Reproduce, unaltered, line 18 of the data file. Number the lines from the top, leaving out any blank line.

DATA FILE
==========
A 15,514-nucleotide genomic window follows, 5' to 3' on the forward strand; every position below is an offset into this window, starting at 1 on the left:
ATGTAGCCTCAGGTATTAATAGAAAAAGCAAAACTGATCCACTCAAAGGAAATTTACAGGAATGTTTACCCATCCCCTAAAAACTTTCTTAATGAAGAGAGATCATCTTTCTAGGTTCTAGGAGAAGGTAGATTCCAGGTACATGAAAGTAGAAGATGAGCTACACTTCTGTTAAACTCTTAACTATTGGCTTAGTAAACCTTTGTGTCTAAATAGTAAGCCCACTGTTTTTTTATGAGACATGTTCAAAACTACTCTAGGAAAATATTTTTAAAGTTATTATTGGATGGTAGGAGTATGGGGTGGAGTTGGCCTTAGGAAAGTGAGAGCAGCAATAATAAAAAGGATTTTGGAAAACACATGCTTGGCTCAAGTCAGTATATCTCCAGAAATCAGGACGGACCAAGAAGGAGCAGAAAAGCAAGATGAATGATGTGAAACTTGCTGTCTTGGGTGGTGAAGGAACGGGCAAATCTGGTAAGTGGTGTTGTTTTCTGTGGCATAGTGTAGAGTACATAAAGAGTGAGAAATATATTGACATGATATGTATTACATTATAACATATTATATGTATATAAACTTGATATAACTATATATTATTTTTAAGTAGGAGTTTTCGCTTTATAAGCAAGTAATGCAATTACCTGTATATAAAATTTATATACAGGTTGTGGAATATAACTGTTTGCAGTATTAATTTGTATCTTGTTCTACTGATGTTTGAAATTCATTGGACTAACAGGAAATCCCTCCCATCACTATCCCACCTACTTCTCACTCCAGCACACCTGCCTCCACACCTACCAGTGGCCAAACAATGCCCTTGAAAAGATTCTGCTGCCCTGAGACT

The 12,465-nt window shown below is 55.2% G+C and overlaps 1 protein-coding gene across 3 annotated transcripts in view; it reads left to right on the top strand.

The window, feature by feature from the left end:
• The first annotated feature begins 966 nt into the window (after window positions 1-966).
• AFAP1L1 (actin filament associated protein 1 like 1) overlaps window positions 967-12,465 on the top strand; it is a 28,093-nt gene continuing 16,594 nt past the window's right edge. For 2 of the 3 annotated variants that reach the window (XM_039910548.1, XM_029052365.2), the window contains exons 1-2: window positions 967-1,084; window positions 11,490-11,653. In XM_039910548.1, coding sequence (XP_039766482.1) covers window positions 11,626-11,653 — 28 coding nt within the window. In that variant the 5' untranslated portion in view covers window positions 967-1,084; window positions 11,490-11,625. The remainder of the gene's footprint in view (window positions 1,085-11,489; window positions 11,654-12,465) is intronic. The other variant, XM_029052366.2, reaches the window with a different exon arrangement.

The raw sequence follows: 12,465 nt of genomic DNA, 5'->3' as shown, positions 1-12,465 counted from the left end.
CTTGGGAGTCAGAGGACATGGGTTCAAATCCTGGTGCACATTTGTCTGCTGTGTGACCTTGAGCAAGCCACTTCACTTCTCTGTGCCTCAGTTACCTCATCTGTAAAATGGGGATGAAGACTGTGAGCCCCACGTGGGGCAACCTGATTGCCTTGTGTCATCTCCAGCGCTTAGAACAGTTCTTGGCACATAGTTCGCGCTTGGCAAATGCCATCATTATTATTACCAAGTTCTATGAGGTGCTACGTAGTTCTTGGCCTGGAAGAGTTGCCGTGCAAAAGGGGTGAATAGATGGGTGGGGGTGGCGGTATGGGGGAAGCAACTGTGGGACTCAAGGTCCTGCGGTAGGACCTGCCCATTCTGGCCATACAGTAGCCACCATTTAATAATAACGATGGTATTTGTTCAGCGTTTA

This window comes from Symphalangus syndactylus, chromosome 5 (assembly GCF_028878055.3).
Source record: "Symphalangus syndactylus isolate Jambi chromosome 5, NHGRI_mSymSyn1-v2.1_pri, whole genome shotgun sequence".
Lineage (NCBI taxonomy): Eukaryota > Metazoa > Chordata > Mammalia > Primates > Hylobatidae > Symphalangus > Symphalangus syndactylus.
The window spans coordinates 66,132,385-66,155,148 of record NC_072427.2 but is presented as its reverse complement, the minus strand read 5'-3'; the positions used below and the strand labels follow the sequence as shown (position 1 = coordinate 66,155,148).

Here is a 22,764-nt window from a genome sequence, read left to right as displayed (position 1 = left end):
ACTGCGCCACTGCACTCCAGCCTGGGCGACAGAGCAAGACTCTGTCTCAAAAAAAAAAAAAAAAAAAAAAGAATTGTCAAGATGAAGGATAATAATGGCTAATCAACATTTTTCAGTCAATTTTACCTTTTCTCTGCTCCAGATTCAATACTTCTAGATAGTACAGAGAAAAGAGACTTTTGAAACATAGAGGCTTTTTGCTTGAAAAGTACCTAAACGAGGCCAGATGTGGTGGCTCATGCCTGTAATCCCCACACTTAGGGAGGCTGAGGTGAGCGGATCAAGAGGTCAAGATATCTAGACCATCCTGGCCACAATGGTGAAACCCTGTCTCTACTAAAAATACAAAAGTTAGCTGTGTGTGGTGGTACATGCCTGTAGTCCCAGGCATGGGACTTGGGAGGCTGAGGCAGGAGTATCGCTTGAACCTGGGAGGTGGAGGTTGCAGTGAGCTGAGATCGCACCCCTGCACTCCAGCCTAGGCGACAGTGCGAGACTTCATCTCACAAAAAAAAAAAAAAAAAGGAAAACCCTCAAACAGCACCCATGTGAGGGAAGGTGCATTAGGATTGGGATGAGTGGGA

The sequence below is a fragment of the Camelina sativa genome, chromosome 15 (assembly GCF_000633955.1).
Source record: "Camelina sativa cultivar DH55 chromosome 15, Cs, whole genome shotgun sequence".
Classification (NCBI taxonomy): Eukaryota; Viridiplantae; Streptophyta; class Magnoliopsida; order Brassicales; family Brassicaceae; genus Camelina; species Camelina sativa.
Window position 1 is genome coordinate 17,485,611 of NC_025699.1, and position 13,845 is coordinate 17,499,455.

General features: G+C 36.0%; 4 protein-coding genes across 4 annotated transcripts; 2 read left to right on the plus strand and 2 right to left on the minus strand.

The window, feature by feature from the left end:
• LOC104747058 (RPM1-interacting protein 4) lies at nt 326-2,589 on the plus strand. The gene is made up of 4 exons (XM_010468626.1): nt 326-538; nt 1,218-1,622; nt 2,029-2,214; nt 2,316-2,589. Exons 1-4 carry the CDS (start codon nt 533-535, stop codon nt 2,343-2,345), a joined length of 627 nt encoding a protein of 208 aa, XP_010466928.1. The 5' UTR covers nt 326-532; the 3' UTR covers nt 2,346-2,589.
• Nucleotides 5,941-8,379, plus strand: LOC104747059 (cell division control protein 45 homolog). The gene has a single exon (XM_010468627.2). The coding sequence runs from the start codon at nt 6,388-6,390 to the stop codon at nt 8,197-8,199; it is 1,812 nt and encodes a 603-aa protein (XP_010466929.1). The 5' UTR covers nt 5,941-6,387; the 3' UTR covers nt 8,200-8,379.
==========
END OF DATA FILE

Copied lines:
Window position 1 is genome coordinate 17,485,611 of NC_025699.1, and position 13,845 is coordinate 17,499,455.